Dysfunctional amygdala activation and connectivity with the prefrontal cortex in current cocaine users

Cleo L. Crunelle*, Anne Marije Kaag, Hanna E. Van den Munkhof, Liesbeth Reneman, Judith R. Homberg, Bernard Sabbe, Wim Van den Brink, Guido Van Wingen

*Corresponding author for this work

Research output: Contribution to JournalArticleAcademicpeer-review


Objectives: Stimulant use is associated with increased anxiety and a single administration of dexamphetamine increases amygdala activation to biologically salient stimuli in healthy individuals. Here, we investigate how current cocaine use affects amygdala activity and amygdala connectivity with the prefrontal cortex in response to biologically salient stimuli in an emotional face matching task (EFMT). Experimental design: Amygdala activity and amygdala connectivity during the EFMT were assessed in 51 cocaine using males and 32 non-drug-using healthy males using functional magnetic resonance imaging (fMRI). Within the cocaine use group, we explored whether amygdala activation was associated with age of first use of cocaine and duration of cocaine use to distinguish between amygdala activation alterations as a cause or a consequence of cocaine use. Principal observations: We observed hyperactivity of the amygdala, thalamus, and hippocampus and reduced amygdala connectivity with the anterior cingulate gyrus in response to angry and fearful facial expressions in current cocaine users compared to controls. Increased amygdala activation was independently associated with earlier age of first cocaine use and with longer exposure to cocaine. Conclusions: Our findings suggest that amygdala hyperactivity to biologically salient stimuli may represent a risk factor for an early onset of cocaine use and that prolonged cocaine use may further sensitize amygdala activation. High amygdala activation to emotional face processing in current cocaine users may result from low prefrontal control of the amygdala response to such stimuli.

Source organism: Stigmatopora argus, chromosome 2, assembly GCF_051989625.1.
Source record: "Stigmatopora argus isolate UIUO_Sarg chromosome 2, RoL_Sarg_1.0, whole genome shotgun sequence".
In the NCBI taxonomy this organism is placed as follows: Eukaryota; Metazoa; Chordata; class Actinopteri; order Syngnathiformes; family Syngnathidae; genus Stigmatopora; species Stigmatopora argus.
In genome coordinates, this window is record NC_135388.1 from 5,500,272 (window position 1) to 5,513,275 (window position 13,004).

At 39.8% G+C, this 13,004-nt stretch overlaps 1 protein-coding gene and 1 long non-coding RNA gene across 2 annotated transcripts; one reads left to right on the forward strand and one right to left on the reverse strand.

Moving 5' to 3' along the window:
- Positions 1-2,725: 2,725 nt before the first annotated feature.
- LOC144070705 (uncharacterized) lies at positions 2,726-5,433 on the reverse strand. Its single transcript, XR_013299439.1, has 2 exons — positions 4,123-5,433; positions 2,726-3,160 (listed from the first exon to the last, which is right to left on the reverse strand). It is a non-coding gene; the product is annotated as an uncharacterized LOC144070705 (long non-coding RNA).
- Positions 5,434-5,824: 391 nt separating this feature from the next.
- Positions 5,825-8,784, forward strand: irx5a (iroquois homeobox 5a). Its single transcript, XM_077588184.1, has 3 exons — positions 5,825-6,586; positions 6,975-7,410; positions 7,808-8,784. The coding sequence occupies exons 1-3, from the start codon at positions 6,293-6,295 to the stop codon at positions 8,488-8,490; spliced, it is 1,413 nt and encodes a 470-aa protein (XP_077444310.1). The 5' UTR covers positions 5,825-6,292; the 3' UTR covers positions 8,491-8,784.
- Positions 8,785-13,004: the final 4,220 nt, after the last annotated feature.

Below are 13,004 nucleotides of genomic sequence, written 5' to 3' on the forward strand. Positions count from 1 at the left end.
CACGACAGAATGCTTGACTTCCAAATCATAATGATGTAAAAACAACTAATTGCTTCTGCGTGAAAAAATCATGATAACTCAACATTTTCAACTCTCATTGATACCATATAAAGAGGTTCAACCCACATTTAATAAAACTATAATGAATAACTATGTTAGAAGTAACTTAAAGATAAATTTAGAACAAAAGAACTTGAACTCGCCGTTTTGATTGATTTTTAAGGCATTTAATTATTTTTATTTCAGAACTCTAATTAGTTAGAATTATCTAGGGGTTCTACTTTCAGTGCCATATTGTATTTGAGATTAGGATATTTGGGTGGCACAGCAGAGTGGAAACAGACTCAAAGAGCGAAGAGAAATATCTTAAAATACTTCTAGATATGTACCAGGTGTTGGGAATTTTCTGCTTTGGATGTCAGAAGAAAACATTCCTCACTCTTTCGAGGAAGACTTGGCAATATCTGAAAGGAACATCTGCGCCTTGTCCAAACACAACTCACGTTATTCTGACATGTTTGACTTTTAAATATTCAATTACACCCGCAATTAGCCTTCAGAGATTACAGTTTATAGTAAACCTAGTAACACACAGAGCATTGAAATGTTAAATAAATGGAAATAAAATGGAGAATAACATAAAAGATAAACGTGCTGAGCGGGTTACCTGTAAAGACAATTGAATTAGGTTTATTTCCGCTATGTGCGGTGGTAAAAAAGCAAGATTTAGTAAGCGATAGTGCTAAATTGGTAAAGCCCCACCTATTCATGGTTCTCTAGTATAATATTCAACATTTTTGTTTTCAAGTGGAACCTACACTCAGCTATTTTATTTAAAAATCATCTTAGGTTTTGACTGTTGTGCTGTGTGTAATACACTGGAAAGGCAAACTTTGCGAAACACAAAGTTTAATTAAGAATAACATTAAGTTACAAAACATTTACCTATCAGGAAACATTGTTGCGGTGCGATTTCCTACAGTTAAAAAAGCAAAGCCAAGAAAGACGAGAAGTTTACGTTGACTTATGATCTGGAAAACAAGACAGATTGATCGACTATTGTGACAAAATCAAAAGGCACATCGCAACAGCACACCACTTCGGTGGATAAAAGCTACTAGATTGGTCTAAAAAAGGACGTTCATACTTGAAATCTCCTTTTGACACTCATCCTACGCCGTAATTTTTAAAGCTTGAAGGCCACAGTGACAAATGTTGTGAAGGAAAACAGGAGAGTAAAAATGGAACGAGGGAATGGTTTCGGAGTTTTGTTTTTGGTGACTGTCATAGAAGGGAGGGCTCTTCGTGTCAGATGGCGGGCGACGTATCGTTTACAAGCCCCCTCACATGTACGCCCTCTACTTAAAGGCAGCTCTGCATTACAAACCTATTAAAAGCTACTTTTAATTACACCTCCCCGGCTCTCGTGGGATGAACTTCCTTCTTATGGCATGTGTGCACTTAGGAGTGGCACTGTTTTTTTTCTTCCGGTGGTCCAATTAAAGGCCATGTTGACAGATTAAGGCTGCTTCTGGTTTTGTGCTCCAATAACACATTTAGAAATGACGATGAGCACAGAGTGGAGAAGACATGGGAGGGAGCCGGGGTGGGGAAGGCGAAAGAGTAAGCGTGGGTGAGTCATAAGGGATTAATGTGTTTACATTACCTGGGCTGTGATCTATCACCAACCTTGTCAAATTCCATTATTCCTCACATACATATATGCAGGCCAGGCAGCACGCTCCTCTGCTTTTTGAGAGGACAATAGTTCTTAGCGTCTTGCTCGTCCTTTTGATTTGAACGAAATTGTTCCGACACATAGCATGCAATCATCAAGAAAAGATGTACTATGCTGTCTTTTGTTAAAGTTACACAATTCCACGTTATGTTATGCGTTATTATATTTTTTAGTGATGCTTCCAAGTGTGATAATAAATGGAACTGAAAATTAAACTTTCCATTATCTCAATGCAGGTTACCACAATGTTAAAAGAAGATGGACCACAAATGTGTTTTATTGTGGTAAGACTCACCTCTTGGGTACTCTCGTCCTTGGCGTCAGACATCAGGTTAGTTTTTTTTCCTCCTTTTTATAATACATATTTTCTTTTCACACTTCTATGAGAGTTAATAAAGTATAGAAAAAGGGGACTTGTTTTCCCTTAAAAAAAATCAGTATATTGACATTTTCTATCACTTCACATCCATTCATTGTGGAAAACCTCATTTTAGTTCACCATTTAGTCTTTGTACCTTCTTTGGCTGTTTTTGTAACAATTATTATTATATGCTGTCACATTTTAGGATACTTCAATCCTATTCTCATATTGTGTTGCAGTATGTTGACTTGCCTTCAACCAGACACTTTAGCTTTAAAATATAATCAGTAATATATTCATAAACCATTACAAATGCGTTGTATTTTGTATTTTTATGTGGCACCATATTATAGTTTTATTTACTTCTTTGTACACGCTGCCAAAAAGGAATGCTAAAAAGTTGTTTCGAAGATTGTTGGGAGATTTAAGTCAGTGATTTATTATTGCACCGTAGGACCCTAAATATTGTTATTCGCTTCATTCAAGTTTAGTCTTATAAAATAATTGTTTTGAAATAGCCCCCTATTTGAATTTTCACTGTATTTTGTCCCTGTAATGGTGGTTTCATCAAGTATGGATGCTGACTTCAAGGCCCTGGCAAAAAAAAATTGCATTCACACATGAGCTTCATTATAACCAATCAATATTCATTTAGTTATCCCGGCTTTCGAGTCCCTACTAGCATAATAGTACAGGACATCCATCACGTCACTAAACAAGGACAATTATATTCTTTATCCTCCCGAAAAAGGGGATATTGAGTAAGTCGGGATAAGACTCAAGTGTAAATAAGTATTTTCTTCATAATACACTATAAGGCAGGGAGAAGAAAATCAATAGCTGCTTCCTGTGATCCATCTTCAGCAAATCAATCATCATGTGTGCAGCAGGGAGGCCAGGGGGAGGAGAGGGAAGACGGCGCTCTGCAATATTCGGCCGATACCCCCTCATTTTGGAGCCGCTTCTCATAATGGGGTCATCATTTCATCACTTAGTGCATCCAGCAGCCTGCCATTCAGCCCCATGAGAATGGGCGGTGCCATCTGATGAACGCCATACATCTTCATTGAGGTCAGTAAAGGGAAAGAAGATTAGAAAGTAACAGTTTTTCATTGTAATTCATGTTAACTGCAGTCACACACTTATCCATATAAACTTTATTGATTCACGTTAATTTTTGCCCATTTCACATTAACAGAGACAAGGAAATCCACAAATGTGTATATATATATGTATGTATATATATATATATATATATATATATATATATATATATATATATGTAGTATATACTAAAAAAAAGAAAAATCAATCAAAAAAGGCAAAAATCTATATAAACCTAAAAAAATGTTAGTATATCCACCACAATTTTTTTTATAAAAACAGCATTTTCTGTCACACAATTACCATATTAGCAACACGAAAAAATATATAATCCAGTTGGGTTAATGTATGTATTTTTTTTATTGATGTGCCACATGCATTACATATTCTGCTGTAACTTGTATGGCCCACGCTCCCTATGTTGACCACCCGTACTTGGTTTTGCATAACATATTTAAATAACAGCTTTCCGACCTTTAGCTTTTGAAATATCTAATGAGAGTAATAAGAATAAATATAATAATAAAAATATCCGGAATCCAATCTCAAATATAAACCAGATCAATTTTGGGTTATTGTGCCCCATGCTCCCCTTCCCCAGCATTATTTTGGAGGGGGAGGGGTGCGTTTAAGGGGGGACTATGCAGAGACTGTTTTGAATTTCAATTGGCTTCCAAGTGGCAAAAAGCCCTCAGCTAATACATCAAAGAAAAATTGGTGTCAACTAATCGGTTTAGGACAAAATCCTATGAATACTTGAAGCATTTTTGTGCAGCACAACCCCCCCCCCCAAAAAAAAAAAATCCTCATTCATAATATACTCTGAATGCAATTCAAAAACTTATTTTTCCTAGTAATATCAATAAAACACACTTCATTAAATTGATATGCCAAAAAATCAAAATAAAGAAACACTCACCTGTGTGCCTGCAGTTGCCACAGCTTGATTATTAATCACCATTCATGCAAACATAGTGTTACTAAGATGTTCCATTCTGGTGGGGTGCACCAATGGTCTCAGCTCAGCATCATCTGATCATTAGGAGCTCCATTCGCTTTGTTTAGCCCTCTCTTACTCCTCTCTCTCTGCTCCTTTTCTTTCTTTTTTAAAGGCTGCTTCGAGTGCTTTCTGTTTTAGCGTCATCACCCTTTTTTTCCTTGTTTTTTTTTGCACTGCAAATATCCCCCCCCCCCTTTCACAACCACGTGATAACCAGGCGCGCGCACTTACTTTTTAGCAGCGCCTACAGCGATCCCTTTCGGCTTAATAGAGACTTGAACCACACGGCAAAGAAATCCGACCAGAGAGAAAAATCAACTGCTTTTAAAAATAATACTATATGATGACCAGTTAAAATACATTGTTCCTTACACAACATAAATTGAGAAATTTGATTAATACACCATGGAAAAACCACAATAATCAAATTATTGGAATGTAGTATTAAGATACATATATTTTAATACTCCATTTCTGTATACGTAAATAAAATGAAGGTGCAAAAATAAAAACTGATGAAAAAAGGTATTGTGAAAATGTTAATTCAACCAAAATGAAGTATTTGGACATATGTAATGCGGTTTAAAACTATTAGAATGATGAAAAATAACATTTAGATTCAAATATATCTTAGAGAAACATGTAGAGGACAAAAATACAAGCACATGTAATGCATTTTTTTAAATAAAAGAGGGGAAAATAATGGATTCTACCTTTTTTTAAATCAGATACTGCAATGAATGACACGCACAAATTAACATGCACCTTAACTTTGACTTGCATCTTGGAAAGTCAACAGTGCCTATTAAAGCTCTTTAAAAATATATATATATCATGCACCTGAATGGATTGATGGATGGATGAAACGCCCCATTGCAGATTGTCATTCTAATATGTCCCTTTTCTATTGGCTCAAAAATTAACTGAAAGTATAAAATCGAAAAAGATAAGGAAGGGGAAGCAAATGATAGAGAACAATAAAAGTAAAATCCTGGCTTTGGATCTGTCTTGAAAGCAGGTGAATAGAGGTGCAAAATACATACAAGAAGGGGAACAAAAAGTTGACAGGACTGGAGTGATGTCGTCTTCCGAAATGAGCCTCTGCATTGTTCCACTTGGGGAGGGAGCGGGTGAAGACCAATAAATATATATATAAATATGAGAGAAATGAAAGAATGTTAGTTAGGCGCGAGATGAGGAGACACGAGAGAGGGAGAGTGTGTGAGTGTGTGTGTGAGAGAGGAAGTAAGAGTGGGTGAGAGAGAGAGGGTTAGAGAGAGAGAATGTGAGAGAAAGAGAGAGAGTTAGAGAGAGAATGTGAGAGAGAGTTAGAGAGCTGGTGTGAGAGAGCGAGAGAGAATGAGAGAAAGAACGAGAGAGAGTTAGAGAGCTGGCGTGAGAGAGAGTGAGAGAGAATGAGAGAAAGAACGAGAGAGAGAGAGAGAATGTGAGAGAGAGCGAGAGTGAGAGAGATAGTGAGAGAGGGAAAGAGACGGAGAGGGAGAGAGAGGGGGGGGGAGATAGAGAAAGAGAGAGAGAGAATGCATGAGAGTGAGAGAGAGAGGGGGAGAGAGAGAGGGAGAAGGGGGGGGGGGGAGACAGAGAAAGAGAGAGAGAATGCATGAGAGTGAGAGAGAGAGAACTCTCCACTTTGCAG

Original languageEnglish
Pages (from-to)4222-4230
Number of pages9
JournalHuman Brain Mapping
Issue number10
Publication statusPublished - 1 Oct 2015
Externally publishedYes


  • Amygdala
  • Cocaine dependence
  • Drug abuse
  • Emotion
  • FMRI
  • Magnetic resonance imaging


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